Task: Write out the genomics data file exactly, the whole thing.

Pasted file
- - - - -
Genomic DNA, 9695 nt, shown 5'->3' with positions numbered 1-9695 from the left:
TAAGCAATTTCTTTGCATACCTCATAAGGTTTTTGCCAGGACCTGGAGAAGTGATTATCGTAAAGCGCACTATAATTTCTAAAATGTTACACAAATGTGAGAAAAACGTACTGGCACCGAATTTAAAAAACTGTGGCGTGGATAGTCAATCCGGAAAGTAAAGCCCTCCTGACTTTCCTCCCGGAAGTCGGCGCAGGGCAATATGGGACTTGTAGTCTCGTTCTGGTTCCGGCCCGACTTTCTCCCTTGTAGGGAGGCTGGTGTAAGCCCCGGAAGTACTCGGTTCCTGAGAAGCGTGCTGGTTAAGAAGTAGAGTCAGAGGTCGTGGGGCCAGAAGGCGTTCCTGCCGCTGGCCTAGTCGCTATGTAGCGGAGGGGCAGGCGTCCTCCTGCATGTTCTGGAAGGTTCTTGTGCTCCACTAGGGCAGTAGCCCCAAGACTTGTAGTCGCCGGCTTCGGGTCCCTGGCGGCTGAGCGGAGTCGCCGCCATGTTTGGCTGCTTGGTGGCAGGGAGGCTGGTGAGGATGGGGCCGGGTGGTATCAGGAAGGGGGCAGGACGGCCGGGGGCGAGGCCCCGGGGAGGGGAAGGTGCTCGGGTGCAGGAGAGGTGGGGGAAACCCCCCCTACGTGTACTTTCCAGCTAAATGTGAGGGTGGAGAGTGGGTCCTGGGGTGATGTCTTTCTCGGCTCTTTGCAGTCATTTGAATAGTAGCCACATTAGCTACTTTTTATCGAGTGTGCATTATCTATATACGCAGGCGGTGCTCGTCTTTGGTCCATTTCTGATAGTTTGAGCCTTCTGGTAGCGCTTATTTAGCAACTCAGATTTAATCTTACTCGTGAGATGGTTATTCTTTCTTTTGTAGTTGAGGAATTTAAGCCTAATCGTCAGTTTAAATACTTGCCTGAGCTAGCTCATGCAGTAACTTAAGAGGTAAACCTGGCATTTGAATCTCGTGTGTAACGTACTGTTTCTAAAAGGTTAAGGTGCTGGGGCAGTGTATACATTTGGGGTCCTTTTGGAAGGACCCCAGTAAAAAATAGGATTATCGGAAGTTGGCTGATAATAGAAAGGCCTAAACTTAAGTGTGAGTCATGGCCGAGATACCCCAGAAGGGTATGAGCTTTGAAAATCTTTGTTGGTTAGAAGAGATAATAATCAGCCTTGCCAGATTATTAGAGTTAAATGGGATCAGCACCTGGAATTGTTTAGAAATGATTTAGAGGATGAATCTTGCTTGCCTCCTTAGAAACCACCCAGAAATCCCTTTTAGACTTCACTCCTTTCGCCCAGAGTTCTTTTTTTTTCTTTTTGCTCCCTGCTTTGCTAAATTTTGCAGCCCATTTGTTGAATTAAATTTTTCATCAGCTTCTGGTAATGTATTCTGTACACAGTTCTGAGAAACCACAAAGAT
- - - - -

Genomic DNA, 9695 nt, shown 5'->3' with positions numbered 1-9695 from the left:
TAAGCAATTTCTTTGCATACCTCATAAGGTTTTTGCCAGGACCTGGAGAAGTGATTATCGTAAAGCGCACTATAATTTCTAAAATGTTACACAAATGTGAGAAAAACGTACTGGCACCGAATTTAAAAAACTGTGGCGTGGATAGTCAATCCGGAAAGTAAAGCCCTCCTGACTTTCCTCCCGGAAGTCGGCGCAGGGCAATATGGGACTTGTAGTCTCGTTCTGGTTCCGGCCCGACTTTCTCCCTTGTAGGGAGGCTGGTGTAAGCCCCGGAAGTACTCGGTTCCTGAGAAGCGTGCTGGTTAAGAAGTAGAGTCAGAGGTCGTGGGGCCAGAAGGCGTTCCTGCCGCTGGCCTAGTCGCTATGTAGCGGAGGGGCAGGCGTCCTCCTGCATGTTCTGGAAGGTTCTTGTGCTCCACTAGGGCAGTAGCCCCAAGACTTGTAGTCGCCGGCTTCGGGTCCCTGGCGGCTGAGCGGAGTCGCCGCCATGTTTGGCTGCTTGGTGGCAGGGAGGCTGGTGAGGATGGGGCCGGGTGGTATCAGGAAGGGGGCAGGACGGCCGGGGGCGAGGCCCCGGGGAGGGGAAGGTGCTCGGGTGCAGGAGAGGTGGGGGAAACCCCCCCTACGTGTACTTTCCAGCTAAATGTGAGGGTGGAGAGTGGGTCCTGGGGTGATGTCTTTCTCGGCTCTTTGCAGTCATTTGAATAGTAGCCACATTAGCTACTTTTTATCGAGTGTGCATTATCTATATACGCAGGCGGTGCTCGTCTTTGGTCCATTTCTGATAGTTTGAGCCTTCTGGTAGCGCTTATTTAGCAACTCAGATTTAATCTTACTCGTGAGATGGTTATTCTTTCTTTTGTAGTTGAGGAATTTAAGCCTAATCGTCAGTTTAAATACTTGCCTGAGCTAGCTCATGCAGTAACTTAAGAGGTAAACCTGGCATTTGAATCTCGTGTGTAACGTACTGTTTCTAAAAGGTTAAGGTGCTGGGGCAGTGTATACATTTGGGGTCCTTTTGGAAGGACCCCAGTAAAAAATAGGATTATCGGAAGTTGGCTGATAATAGAAAGGCCTAAACTTAAGTGTGAGTCATGGCCGAGATACCCCAGAAGGGTATGAGCTTTGAAAATCTTTGTTGGTTAGAAGAGATAATAATCAGCCTTGCCAGATTATTAGAGTTAAATGGGATCAGCACCTGGAATTGTTTAGAAATGATTTAGAGGATGAATCTTGCTTGCCTCCTTAGAAACCACCCAGAAATCCCTTTTAGACTTCACTCCTTTCGCCCAGAGTTCTTTTTTTTTCTTTTTGCTCCCTGCTTTGCTAAATTTTGCAGCCCATTTGTTGAATTAAATTTTTCATCAGCTTCTGGTAATGTATTCTGTACACAGTTCTGAGAAACCACAAAGAT